Sep 122013
 

grainsby: Healthy Living Coach, Kerri Roberts

Grains are a great source of  nutritional support. Whole grains are one of the best sources of dietary fiber. They are an excellent source of  the B-vitamin complex necessary for healthy nerves. So if you’re nervous, eat up! Most interestingly and importantly because whole grains are so complete, incorporating more good quality grains into your diet helps balance your body and your life.

 Creating great grains:

1.       Measure the grain and check for bugs or unwanted material and rinse in cold water.

2.       At this point, you may soak grains for six to eight hours, which will make them more digestible and reduce cooking time.  (Soaking is optional.)

3.       Drain the grains and discard the soaking water.

4.       Add grains to recommended amount of water and bring to a boil.

5.       A pinch of sea salt may be added to all grains but amaranth, kamut, spelt, and wheat berries (it interferes with cooking time).

6.       Reduce heat, cover and simmer for the recommended time.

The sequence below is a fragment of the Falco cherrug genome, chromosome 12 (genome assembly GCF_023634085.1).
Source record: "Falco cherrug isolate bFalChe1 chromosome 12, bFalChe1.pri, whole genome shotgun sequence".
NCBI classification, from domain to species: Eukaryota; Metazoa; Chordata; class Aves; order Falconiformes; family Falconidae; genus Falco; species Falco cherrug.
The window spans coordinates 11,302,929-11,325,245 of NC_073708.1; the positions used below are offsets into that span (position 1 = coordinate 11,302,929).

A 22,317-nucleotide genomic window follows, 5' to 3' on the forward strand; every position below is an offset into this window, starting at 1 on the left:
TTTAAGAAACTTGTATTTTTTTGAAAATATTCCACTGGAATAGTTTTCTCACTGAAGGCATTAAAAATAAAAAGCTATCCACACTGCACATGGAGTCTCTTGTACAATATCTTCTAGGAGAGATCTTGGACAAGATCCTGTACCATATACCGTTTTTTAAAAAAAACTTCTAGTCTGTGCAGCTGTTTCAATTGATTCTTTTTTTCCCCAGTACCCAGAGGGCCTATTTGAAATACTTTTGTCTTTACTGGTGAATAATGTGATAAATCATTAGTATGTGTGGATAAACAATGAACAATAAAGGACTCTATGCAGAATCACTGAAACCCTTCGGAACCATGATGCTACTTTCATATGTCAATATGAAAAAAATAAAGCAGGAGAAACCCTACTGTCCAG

1 cup grains

water

Cooking time

amaranth

2-1/2 cups

20 minutes

brown rice

2 cups

 50 minutes

barley (pearled)

2-3 cups

1 hour

barley (hulled)

2-3 cups

1-1/2 hours

bulgur

2 cups

20 minutes

buckwheat (kasha)

2 cups

20 minutes

cornmeal (polenta)

3 cups

15 minutes

couscous

1 cup

5 minutes

kamut

3 cups

5 minutes

millet

2-3 cups

30 minutes

oats (whole groats)

3 cups

1-1/2 hours

oatmeal (rolled oats)

3 cups

30 minutes

quinoa

2 cups

20 minutes

rye berries

3 cups

2-1/4 hours

spelt

3 cups

2 hours

wheat berries

2-3 cups

1 hour

wild rice

2 cups

1 hour

**All liquid measures and times are approximate.  It’s a good idea to check grains halfway through and towards the end of cooking time to determine if they are done or more liquid is needed.  If too much liquid has been added, remove lid and boil off excess.

You can change the texture of grains like quinoa, millet, and buckwheat with different cooking methods.  Bringing the liquid to boil before adding grain will keep the grains separate, like rice.  Boiling grain and liquid together creates a softer, more porridge-like consistency.

Cooked grains keep very well, and some grains take considerable time to cook.   For this reason, busy cooks can plan to cook extra grain to have on hand for later in the week.  To reheat cooked grain, simply add a bit more liquid and reheat gently on the stove.

Thanks Kerri!

Be Fit, Be Healthy, Be Happy! ~ Tanya

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